The administration is trying to sell the deal not only with flawed studies, but against the backdrop of troublesome news. The announcement by TransCanada that it would sue the U.S. over the administration’s rejection of the Keystone XL pipeline, using the investor-state dispute settlement (ISDS) process in the North American Free Trade Agreement (NAFTA), casts a pall over the debate. At issue is the threat that corporations will use an extra-judicial process to extract billions in payments for the decisions of the U.S. government. The congressional repeal in December of the country-of-origin labeling rule known as COOL, following trade sanctions imposed by the World Trade Organization, underscores this danger. Faced with the threat of paying out billions in trade disputes, lawmakers would clearly rather reverse U.S. policies to the benefit of the affected corporations.
But the biggest blow to the TPP may be Ford Motor Co.’s abandonment of the Japanese market after 42 years, just when the Pacific Rim trade pact was supposed to open Japan up to foreign competition. “It has become clear that there is no path to sustained profitability, nor will there be an acceptable return over time,” said Ford spokeswoman Karen Hampton in a statement, suggesting that no TPP provisions would help.
Indeed, the trade agreement hinders U.S. automakers’ ability to sell parts and products abroad, to the benefit of China. TPP’s weak rules of origin would allow a car to be described as “Made in America” even if only 45 percent of its parts were domestically sourced. The deal would give Japanese automakers expanded access to global markets, and the ability to export domestically from their series of factories already in the U.S.
The TPP also offers no relief from currency manipulation measures that Japan has taken to protect its auto industry. “Japan is the most closed auto market in the world, and currency manipulation only further stacks the deck against American workers and automobiles,” said House Democrat Dan Kildee, of Michigan, in November.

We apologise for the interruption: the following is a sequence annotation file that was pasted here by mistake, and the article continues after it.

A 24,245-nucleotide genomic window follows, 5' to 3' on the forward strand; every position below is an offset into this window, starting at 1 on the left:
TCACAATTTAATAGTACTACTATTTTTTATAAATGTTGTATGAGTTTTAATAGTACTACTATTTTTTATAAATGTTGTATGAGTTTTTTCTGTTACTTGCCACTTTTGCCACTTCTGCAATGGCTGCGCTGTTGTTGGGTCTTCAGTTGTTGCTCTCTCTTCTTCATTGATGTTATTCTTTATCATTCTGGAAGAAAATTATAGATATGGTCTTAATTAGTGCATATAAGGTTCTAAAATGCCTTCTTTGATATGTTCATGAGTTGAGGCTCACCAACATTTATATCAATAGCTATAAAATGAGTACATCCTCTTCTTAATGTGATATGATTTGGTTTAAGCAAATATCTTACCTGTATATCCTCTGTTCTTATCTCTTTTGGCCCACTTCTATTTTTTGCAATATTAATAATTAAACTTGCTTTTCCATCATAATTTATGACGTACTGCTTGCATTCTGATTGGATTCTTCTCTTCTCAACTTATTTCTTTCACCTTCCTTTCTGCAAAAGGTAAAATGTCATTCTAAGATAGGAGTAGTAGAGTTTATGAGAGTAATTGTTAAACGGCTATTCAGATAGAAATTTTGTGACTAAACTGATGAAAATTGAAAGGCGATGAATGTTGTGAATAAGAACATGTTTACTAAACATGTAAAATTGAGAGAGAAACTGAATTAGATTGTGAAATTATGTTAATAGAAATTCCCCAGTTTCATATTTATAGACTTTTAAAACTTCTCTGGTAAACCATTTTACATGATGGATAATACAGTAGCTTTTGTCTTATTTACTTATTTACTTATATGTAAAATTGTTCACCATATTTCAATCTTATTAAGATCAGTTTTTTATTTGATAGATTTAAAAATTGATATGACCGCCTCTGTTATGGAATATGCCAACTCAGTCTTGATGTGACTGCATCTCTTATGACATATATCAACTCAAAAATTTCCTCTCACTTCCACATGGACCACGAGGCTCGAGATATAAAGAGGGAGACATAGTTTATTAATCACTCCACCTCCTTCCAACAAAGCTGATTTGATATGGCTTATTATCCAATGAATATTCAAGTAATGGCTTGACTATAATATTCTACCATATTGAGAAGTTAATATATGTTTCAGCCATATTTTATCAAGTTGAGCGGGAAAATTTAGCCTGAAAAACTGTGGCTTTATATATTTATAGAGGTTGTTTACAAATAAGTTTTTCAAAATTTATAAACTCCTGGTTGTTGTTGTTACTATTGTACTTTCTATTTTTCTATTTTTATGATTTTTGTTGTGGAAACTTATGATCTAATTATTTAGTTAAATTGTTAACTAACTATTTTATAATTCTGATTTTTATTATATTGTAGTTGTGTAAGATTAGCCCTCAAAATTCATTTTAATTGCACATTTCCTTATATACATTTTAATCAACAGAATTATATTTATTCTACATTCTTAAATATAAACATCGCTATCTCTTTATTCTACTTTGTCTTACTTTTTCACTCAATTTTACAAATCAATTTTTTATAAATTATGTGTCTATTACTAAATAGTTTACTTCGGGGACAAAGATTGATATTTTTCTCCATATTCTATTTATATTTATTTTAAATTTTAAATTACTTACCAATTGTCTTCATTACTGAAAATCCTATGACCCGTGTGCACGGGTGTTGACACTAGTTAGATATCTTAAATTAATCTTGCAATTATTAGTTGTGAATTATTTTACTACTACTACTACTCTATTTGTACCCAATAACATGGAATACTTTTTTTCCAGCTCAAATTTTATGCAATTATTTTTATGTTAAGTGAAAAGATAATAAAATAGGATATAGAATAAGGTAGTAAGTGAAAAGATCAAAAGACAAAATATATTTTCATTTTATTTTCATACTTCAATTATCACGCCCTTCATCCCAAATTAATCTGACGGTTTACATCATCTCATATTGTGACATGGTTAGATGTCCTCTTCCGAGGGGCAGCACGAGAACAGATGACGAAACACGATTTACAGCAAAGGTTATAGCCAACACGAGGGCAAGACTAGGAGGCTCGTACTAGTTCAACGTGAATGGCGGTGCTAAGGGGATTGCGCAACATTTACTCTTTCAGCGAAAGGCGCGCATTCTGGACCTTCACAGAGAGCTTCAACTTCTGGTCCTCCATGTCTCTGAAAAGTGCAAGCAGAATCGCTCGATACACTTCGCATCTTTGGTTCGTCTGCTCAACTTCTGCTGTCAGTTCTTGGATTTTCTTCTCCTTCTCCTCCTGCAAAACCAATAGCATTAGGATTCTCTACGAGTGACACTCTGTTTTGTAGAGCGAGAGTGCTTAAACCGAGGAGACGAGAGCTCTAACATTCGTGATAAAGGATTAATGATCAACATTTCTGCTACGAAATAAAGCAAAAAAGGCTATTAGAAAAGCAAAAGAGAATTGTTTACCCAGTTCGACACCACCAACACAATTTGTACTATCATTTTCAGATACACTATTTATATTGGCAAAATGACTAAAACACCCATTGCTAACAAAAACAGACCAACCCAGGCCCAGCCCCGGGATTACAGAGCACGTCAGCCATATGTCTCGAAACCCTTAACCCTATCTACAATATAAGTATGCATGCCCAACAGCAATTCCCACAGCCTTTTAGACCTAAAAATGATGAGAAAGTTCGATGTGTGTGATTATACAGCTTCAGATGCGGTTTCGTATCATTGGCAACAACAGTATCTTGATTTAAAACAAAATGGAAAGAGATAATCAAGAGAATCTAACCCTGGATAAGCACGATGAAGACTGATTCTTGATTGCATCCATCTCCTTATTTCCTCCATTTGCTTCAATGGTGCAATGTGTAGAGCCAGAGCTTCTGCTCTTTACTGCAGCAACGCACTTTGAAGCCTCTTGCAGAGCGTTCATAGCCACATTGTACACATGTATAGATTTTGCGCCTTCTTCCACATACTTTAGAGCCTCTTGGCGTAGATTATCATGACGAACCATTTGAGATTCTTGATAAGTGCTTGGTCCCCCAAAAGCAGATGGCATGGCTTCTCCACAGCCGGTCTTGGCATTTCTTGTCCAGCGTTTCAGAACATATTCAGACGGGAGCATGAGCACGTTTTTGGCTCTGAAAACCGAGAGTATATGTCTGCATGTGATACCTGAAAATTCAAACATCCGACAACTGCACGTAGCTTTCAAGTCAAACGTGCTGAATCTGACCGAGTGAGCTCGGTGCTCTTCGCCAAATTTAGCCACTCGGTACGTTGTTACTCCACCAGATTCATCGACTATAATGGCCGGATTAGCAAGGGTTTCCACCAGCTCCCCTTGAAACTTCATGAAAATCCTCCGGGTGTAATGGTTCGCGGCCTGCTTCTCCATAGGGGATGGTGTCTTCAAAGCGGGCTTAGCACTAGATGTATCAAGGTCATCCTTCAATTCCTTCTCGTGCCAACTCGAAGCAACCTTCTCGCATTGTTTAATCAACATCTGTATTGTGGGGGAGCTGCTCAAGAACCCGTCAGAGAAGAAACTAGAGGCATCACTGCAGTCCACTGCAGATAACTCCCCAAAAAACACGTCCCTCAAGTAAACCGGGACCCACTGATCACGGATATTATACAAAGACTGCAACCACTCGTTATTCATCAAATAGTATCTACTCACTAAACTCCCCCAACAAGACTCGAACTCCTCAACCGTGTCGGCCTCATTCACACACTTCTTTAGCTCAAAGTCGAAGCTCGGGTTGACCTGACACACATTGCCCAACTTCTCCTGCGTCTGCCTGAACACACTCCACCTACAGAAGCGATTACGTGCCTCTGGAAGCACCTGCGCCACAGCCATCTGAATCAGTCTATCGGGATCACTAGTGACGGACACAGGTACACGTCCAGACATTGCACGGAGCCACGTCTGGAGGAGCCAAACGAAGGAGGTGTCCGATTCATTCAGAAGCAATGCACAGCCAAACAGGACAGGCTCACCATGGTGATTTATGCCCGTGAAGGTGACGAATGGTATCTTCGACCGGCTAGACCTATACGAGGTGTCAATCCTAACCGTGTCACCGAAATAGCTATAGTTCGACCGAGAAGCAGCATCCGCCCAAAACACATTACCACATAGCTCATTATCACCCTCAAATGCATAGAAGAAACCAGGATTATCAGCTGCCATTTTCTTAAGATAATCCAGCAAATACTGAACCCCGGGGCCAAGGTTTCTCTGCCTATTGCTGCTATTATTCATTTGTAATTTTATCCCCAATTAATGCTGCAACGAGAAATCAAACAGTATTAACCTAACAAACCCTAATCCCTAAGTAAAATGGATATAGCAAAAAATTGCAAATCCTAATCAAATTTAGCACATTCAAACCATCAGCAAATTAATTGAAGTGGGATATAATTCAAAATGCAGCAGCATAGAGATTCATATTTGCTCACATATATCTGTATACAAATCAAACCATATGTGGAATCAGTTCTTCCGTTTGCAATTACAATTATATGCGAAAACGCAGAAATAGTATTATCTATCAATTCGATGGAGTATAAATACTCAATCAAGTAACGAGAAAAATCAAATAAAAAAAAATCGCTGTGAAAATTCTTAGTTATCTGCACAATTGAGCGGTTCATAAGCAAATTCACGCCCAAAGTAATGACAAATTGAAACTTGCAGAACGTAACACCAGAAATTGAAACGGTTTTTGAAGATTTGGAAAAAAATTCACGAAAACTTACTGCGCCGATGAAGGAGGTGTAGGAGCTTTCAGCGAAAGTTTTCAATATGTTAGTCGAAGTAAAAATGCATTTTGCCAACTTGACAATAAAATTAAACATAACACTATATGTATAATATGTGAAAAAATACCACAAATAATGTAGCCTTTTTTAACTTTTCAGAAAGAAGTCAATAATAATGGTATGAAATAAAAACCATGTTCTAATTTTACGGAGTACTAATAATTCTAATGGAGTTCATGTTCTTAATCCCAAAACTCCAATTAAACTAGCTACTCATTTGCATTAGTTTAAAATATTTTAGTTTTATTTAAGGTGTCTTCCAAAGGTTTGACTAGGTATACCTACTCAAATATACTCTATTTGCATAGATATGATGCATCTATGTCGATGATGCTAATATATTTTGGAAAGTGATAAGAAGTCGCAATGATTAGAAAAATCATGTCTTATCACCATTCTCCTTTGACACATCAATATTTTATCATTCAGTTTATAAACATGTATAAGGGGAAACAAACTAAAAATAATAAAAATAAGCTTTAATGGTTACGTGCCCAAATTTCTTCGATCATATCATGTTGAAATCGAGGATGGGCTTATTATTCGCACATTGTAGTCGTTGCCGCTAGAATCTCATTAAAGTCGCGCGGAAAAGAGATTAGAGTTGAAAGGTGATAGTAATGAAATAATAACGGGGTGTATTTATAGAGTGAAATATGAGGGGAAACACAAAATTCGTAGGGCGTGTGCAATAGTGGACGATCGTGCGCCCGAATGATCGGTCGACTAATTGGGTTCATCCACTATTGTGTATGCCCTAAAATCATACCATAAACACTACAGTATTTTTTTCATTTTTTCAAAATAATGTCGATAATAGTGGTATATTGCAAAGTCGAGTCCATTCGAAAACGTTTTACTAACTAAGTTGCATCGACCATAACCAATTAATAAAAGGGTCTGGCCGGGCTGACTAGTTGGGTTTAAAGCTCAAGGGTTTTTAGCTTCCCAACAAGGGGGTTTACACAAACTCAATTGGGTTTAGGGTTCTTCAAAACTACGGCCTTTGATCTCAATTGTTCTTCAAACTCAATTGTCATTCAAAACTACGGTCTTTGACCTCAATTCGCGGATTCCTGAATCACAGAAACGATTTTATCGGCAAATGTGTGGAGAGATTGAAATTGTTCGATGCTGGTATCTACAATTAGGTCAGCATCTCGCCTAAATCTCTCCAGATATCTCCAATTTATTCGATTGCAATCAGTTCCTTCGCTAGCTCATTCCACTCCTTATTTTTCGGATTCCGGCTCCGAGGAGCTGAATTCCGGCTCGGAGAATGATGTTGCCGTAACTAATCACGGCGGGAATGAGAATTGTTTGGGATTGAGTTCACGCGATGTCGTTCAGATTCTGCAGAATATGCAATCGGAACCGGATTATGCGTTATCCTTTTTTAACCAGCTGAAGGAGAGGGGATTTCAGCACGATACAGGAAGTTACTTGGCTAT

By themselves, none of these problems spells doom for the TPP. But the drip drip of discouraging news builds a narrative that the agreement will not benefit American jobs or open markets, and will give corporations new ammunition to fight for their own interests.
And members of the large coalition opposing TPP—environmentalists, labor unions, progressive groups, even small business owners—are sounding chipper. “We are increasingly confident that the TPP will be stopped,” said Shane Larson, Legislative Director for the Communications Workers of America. “As the American public continues to see devastated communities, lost jobs and declining incomes the last thing they want is a massive trade agreement that will only make it worse.”
More studies are still to come, like an International Trade Commission assessment expected in May. Business leaders lined up unanimously behind the deal could help eke out the required votes—though many Republicans appear lukewarm toward advancing another piece of Obama’s legacy. There’s been talk of a lame-duck session to vote on the deal after Election Day—conveniently averting the risk that Congress would be held accountable.
Still, Capitol Hill seems exceptionally chilly toward the TPP these days. When Obama mentioned TPP in his State of the Union address—one of the only policies he exhorted Congress to pass in the speech—only his cabinet members rose to applaud. Lawmakers’ muted reception was a fitting signal that, even if they are inclined to approve a deal that privileges corporate profits over American workers, they certainly don’t want to broadcast that to voters.